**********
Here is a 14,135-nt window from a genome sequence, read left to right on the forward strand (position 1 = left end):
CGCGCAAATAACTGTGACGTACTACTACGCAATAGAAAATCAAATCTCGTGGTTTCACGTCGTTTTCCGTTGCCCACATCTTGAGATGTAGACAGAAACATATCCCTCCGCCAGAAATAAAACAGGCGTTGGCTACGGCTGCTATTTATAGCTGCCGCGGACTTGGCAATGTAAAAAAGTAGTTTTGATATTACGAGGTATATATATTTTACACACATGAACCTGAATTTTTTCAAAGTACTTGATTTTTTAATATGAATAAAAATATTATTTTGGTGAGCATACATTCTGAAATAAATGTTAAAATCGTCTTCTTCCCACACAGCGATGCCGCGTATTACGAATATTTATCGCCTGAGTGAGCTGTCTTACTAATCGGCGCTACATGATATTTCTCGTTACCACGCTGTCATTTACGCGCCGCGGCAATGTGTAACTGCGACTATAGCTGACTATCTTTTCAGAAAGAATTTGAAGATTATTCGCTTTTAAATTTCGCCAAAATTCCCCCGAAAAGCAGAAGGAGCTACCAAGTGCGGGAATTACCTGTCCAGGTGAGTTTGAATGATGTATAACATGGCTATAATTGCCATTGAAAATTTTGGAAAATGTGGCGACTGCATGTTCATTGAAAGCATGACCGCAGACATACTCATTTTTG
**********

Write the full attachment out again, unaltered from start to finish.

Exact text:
Here is a 14,135-nt window from a genome sequence, read left to right on the forward strand (position 1 = left end):
CGCGCAAATAACTGTGACGTACTACTACGCAATAGAAAATCAAATCTCGTGGTTTCACGTCGTTTTCCGTTGCCCACATCTTGAGATGTAGACAGAAACATATCCCTCCGCCAGAAATAAAACAGGCGTTGGCTACGGCTGCTATTTATAGCTGCCGCGGACTTGGCAATGTAAAAAAGTAGTTTTGATATTACGAGGTATATATATTTTACACACATGAACCTGAATTTTTTCAAAGTACTTGATTTTTTAATATGAATAAAAATATTATTTTGGTGAGCATACATTCTGAAATAAATGTTAAAATCGTCTTCTTCCCACACAGCGATGCCGCGTATTACGAATATTTATCGCCTGAGTGAGCTGTCTTACTAATCGGCGCTACATGATATTTCTCGTTACCACGCTGTCATTTACGCGCCGCGGCAATGTGTAACTGCGACTATAGCTGACTATCTTTTCAGAAAGAATTTGAAGATTATTCGCTTTTAAATTTCGCCAAAATTCCCCCGAAAAGCAGAAGGAGCTACCAAGTGCGGGAATTACCTGTCCAGGTGAGTTTGAATGATGTATAACATGGCTATAATTGCCATTGAAAATTTTGGAAAATGTGGCGACTGCATGTTCATTGAAAGCATGACCGCAGACATACTCATTTTTG